Robot uses curved linear motors

Written by: Tom Shelley | Published:

Tom Shelley reports on a pick and place robot that can achieve high speed and accuracy by using arc shaped linear motors

A novel very high speed mechanical handling robot derives its power, speed and positional accuracy from the use of two linear and two large curved linear motors. This remarkable machine was demonstrated on B&R Industrial Automation's stand at the recent Processing and Packaging Machinery Association show at the NEC in Birmingham.

Garry Siddon of B&R said the robot, called Galileo Sphere, was made by the Italian company Motor Power. Using curved linear motors, as opposed to conventional motors and gearboxes, allows very fast movements without backlash and the total elimination of energy normally lost as heat produced by meshing gears. Curved linear motors are not in themselves a new idea – they have been used in hard disk drives for years. They are also used to produce slow, smooth movement in medical scanners.

While they do not deliver as great a force as conventional motors driving through a speed reduction gearbox, their inherent lack of backlash and accuracy, fast acceleration and lower maintenance requirements offer many attractions. The curved track motors developed and made by Motor Power use iron core direct drive technology, with either three coils mounted on the outside of a magnet track, or three coils mounted on the inside. Another option is three coils on the outside and three coils mounted opposite them, making six coils in all. The modular design of the coils allows more units to be added on a single magnetic track, giving a final torque proportional to the number of coil modules. Conversely, the company also offers motors in which the coils are fixed, and the magnetic track moves.

These are generally recommended for systems with rotations of more than 360º. Siddon says that B&R wrote the control software and supplied the servo drives for the four main axes. The most prominent are the two curved motors on the outside. One, with three coils spaced at 120º, provides 360° rotation about a vertical axis. Dynamic torque is from 338Nm to 1320Nm. Rotation about the horizontal axis of the gripper assembly is achieved by a second curved linear motor, which delivers either 220Nm or 440Nm torque through 106º. In the Galileo Sphere, there are two more conventional ironless linear motors. These move two carbon fibre reinforced composite shanks that act on a linkage supporting a single rotary axis that carries the gripper.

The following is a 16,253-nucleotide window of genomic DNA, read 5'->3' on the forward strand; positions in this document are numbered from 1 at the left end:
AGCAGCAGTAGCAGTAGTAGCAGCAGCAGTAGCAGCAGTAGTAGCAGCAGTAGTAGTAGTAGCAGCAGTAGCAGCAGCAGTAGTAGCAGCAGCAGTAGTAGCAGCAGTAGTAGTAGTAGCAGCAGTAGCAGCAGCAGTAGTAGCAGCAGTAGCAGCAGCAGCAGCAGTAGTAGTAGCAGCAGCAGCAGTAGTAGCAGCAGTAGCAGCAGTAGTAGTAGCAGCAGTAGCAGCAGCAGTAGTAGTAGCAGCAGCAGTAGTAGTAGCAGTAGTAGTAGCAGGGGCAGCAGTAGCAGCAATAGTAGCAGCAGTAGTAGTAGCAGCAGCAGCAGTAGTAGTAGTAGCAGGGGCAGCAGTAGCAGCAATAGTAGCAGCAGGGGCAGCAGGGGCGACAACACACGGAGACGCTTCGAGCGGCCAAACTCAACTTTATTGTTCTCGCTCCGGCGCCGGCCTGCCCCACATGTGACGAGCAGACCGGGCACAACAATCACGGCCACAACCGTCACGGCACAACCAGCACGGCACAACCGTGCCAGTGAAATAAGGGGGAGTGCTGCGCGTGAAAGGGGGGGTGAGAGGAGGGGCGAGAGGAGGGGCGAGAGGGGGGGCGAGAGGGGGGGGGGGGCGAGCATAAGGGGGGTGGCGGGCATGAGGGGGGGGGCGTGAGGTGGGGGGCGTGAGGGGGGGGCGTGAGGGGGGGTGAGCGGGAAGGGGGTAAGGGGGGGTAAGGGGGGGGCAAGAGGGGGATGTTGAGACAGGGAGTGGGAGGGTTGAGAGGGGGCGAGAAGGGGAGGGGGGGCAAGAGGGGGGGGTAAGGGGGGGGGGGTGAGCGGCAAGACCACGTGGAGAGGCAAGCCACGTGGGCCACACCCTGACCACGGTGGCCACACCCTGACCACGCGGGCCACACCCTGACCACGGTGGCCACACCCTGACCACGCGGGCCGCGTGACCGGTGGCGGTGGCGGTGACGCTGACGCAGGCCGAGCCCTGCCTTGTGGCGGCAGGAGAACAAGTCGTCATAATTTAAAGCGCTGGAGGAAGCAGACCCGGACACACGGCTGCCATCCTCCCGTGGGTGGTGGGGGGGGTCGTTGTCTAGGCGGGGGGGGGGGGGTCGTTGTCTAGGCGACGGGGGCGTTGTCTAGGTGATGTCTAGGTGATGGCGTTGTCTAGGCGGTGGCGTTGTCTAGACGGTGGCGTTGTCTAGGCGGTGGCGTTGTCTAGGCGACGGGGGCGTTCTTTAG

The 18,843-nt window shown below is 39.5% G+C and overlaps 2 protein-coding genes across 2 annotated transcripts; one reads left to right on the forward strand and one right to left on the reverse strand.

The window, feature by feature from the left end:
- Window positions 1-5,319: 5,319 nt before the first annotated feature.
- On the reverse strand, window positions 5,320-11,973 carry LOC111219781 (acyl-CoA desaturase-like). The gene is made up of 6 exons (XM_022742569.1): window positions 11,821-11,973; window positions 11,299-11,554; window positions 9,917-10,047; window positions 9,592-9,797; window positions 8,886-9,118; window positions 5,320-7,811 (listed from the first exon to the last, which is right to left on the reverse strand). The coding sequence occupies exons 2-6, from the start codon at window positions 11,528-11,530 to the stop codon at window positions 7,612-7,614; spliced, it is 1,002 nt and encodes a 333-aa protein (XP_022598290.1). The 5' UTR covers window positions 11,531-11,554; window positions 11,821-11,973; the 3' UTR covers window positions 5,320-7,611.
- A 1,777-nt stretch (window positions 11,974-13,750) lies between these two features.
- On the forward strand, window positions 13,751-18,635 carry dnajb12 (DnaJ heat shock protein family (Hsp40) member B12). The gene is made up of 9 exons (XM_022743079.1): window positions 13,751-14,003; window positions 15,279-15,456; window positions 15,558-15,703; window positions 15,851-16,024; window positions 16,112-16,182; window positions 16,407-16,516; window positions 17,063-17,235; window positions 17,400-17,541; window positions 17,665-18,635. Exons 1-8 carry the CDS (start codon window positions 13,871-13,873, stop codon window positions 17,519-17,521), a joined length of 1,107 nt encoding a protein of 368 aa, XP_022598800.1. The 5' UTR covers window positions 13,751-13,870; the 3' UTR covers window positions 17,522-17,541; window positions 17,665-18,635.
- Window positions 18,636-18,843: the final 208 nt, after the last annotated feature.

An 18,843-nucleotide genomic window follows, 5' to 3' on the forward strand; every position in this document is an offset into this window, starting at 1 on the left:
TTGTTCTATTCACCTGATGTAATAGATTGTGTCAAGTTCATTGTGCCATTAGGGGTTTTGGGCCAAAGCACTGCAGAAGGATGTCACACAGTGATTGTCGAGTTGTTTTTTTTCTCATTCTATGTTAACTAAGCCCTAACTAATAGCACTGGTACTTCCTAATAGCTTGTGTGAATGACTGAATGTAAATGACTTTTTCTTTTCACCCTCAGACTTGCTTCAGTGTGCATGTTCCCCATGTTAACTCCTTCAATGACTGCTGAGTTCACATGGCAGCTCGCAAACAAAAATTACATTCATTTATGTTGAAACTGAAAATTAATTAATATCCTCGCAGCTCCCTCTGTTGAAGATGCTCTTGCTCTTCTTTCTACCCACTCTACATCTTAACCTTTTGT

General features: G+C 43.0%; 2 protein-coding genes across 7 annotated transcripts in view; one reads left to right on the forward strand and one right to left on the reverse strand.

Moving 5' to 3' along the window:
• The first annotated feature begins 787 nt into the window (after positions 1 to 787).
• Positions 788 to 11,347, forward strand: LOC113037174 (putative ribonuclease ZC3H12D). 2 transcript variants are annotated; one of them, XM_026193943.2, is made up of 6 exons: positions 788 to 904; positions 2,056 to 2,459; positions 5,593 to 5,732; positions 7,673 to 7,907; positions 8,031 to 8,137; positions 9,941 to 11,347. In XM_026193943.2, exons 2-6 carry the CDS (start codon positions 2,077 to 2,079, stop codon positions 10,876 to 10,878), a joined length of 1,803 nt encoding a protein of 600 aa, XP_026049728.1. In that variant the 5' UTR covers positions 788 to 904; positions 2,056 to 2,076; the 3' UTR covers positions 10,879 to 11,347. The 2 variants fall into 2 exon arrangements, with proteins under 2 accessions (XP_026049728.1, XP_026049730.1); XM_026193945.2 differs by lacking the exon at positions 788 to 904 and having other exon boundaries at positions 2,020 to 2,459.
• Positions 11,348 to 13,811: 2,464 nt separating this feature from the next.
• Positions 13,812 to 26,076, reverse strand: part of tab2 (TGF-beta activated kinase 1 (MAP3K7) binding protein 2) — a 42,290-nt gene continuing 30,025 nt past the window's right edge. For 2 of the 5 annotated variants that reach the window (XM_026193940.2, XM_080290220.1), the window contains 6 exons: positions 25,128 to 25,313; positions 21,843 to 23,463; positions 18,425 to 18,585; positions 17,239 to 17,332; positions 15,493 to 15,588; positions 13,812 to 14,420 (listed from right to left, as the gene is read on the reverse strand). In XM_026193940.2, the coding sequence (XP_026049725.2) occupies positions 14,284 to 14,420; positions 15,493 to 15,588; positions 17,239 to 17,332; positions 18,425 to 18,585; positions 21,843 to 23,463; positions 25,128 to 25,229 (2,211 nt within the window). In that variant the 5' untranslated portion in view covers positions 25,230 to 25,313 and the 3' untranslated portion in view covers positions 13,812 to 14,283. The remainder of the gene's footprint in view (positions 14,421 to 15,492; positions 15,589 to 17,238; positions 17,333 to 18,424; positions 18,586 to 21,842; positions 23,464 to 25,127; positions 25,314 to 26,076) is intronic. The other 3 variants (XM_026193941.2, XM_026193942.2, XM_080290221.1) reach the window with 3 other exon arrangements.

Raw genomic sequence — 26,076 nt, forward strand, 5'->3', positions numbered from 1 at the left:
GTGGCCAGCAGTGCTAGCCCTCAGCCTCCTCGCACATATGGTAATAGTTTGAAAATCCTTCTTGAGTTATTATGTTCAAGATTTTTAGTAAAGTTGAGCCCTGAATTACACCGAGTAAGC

These two linear motors deliver 150N or 300N. Depending on the robot model and the forces delivered by the various linear motors, it is possible to handle a payload of up to 8.8kg, in which case the pick and place cycle rate can be 20 per minute. If the load is very low – 700g or less, it can be as much as two per second. The unusual geometry allows work within a space that has a diameter of 1.9m, with a vertical reach of 0.4m. Precision and repeatability with a 1kg payload is 75 to 100µm, made possible through a relatively light construction. There is no need for cantilevered arms, supporting other cantilevered arms with weights and the inertias associated with heavy motors and gearboxes at each joint. Main applications are seen in assembly, material handling, packaging, picking, sorting and dispensing. The curved linear motors made by Motor Power are used in pharmaceutical handling machines, labelling carousels and capping machines.

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